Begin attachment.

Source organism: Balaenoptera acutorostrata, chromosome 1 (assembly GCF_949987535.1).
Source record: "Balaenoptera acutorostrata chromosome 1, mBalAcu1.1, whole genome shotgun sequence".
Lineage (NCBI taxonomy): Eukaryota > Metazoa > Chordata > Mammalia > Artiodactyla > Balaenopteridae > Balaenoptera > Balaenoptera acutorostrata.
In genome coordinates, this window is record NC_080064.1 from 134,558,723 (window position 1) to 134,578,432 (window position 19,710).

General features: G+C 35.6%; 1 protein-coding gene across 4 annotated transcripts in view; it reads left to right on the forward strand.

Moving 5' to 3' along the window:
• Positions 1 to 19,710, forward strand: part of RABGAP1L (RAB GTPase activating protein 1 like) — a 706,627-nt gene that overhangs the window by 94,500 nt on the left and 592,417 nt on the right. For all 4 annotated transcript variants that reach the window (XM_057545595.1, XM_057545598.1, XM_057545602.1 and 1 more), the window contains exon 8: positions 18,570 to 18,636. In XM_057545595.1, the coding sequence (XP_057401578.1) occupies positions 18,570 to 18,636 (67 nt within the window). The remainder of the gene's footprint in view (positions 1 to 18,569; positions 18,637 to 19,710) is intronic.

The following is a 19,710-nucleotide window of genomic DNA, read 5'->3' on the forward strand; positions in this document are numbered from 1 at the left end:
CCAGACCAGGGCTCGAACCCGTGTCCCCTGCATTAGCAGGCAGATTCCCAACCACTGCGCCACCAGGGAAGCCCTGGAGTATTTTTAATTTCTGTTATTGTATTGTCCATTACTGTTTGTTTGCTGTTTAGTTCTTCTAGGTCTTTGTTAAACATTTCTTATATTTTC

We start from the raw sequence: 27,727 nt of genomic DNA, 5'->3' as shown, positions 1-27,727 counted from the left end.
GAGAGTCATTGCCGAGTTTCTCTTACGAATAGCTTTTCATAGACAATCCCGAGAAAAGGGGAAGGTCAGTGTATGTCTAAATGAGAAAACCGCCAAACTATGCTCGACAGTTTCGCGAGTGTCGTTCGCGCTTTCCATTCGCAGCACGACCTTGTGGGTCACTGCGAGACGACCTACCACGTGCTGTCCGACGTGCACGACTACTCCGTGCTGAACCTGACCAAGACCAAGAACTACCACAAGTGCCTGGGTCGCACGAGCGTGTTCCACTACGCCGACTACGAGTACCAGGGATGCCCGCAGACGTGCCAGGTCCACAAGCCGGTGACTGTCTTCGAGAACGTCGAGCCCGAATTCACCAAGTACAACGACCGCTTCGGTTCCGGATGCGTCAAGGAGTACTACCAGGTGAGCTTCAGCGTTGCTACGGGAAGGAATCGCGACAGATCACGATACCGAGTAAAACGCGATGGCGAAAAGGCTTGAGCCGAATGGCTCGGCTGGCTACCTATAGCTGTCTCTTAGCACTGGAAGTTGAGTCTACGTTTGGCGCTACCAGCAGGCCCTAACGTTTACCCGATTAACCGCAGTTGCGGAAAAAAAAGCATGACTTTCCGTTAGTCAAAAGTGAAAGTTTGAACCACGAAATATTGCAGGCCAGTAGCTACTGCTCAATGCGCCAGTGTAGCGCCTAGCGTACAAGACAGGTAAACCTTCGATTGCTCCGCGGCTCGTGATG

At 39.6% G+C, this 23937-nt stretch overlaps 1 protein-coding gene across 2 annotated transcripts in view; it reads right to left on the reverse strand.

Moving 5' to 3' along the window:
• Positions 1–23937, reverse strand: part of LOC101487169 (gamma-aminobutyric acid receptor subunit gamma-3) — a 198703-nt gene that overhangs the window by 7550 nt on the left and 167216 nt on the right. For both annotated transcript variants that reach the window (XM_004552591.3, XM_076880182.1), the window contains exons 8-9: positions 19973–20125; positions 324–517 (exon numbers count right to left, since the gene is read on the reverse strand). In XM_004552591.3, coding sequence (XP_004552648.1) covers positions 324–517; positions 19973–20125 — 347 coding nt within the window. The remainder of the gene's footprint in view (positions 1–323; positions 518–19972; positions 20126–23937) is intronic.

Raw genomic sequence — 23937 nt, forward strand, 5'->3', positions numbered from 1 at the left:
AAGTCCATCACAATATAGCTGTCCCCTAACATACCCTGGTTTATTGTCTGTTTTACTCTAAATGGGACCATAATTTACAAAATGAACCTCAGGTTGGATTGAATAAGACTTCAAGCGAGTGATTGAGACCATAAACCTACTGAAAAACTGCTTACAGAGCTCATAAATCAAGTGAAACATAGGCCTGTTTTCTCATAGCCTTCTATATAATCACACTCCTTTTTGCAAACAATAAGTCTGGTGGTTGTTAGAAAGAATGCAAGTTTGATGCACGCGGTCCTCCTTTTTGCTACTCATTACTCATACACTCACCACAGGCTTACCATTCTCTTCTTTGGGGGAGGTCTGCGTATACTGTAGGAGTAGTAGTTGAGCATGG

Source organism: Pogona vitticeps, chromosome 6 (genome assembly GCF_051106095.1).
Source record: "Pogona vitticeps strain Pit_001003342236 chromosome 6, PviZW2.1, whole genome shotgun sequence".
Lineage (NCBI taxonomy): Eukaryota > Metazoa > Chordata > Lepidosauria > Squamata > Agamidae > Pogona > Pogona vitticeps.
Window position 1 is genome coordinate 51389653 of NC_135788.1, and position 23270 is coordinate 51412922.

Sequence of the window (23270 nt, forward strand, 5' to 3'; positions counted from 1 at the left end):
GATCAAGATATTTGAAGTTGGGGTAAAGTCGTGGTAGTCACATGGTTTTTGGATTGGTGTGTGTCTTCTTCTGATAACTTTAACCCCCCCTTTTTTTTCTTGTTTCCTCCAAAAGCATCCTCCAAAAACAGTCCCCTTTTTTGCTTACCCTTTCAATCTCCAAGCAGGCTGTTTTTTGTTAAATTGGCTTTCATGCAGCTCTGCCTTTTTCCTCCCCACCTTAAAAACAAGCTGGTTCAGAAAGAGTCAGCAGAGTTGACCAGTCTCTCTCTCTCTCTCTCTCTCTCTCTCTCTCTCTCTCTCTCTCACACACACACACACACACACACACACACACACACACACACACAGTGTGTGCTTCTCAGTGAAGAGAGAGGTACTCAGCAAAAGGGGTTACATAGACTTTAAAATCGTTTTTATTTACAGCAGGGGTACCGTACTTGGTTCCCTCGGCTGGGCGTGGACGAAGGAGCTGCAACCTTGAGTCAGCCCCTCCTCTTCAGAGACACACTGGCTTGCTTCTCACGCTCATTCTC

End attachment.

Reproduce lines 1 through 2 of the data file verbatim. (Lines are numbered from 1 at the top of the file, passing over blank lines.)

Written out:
Source organism: Balaenoptera acutorostrata, chromosome 1 (assembly GCF_949987535.1).
Source record: "Balaenoptera acutorostrata chromosome 1, mBalAcu1.1, whole genome shotgun sequence".